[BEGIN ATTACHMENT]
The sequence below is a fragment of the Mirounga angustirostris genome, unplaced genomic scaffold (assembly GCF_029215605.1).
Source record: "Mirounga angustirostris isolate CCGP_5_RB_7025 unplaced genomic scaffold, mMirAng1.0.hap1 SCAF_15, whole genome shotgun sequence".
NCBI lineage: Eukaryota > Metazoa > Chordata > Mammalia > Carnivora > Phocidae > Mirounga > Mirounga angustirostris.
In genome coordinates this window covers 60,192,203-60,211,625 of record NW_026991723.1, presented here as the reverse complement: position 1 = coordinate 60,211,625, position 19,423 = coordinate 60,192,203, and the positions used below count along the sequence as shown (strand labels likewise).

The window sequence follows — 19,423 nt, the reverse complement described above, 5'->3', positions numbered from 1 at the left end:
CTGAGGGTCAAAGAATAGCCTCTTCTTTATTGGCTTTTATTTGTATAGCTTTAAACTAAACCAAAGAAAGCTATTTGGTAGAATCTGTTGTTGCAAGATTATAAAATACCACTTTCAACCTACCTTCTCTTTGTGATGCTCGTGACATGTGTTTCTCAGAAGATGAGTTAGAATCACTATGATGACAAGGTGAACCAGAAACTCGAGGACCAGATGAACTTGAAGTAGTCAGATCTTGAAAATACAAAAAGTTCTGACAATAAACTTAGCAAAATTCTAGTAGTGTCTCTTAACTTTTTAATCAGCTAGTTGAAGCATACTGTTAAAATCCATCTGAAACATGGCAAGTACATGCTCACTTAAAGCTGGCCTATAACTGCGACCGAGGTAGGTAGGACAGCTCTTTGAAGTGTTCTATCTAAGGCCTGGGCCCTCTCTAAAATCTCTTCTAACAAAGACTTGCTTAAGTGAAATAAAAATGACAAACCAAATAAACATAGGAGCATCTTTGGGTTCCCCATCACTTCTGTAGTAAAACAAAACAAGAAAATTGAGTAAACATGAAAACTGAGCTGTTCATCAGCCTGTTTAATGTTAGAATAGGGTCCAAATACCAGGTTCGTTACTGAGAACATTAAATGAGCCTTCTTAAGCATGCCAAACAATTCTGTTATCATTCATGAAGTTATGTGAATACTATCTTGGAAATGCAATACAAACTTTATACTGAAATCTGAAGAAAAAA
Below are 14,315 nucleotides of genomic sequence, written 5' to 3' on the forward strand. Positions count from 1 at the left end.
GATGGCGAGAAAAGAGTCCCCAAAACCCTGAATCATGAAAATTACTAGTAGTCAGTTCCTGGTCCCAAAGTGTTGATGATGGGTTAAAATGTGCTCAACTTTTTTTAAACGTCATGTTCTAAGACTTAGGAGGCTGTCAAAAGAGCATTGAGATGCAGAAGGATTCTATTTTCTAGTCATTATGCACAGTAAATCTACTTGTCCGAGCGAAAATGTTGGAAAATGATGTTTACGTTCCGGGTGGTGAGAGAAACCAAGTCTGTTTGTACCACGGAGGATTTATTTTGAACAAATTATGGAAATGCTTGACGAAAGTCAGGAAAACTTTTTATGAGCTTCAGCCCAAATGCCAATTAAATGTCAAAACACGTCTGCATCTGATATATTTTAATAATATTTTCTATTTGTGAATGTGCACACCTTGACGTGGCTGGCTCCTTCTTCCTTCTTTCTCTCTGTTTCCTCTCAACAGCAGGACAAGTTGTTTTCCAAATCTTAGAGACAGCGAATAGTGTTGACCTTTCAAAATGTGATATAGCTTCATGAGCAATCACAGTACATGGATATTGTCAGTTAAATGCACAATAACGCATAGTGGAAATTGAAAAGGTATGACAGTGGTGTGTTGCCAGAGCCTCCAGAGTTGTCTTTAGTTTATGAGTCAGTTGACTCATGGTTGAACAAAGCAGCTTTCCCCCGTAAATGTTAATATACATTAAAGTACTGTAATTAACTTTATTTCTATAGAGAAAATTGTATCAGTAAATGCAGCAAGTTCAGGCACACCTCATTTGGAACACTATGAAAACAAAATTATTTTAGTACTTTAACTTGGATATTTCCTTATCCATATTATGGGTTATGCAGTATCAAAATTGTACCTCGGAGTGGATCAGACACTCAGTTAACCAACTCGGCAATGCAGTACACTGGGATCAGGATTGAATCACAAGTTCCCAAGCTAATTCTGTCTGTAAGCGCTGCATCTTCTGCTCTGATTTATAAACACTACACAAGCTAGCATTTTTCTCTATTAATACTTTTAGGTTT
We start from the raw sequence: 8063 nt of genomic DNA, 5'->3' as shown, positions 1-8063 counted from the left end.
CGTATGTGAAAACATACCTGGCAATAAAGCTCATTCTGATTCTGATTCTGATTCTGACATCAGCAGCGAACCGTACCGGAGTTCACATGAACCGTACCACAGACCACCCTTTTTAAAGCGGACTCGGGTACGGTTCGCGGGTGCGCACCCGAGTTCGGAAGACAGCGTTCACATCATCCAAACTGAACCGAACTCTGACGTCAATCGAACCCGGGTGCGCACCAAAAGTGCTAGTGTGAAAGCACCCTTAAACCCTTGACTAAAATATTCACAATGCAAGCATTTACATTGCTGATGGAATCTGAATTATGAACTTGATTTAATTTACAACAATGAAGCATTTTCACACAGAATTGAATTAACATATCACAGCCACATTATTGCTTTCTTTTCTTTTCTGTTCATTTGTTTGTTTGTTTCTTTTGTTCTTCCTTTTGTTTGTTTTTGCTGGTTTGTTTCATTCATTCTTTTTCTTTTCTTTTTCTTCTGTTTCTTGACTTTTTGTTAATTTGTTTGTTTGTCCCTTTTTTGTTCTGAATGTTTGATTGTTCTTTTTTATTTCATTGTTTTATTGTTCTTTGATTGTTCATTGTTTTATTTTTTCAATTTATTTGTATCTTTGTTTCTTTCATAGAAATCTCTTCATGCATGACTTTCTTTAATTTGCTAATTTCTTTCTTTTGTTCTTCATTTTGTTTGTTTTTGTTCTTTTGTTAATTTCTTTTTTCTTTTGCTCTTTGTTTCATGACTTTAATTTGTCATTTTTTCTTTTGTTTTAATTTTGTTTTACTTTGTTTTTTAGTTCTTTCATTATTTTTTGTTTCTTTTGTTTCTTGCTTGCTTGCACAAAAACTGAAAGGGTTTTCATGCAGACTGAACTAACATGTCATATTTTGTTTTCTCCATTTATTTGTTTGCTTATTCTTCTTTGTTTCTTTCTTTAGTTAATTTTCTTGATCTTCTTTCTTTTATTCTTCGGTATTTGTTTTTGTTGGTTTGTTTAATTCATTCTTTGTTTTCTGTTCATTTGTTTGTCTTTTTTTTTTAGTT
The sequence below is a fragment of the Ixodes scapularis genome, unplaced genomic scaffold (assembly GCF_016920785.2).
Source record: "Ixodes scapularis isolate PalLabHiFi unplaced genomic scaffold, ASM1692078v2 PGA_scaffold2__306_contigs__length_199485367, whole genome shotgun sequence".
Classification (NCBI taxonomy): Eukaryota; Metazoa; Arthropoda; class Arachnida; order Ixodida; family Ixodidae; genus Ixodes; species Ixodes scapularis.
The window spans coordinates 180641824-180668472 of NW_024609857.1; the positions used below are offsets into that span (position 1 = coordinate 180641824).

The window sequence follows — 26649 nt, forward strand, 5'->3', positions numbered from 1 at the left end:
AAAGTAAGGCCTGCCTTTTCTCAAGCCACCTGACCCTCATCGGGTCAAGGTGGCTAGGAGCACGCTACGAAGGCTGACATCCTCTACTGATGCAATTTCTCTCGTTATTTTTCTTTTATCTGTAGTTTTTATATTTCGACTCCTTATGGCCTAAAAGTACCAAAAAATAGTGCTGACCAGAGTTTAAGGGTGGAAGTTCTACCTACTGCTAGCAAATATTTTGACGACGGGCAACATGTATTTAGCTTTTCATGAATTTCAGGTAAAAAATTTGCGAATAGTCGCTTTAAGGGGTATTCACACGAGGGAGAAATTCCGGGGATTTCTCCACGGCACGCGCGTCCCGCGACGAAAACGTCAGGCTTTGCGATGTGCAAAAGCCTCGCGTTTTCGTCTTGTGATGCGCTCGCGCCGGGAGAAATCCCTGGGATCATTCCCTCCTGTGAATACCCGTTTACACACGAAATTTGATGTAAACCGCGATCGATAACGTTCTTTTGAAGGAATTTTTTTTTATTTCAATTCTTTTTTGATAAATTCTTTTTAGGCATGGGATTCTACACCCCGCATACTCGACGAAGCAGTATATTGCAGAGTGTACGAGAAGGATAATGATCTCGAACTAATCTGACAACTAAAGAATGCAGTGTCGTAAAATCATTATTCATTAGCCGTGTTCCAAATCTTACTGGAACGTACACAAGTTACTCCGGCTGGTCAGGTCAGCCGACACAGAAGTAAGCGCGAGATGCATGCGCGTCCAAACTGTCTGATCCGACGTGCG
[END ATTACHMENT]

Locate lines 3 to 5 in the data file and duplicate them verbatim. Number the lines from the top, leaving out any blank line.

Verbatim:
NCBI lineage: Eukaryota > Metazoa > Chordata > Mammalia > Carnivora > Phocidae > Mirounga > Mirounga angustirostris.
In genome coordinates this window covers 60,192,203-60,211,625 of record NW_026991723.1, presented here as the reverse complement: position 1 = coordinate 60,211,625, position 19,423 = coordinate 60,192,203, and the positions used below count along the sequence as shown (strand labels likewise).

The window sequence follows — 19,423 nt, the reverse complement described above, 5'->3', positions numbered from 1 at the left end: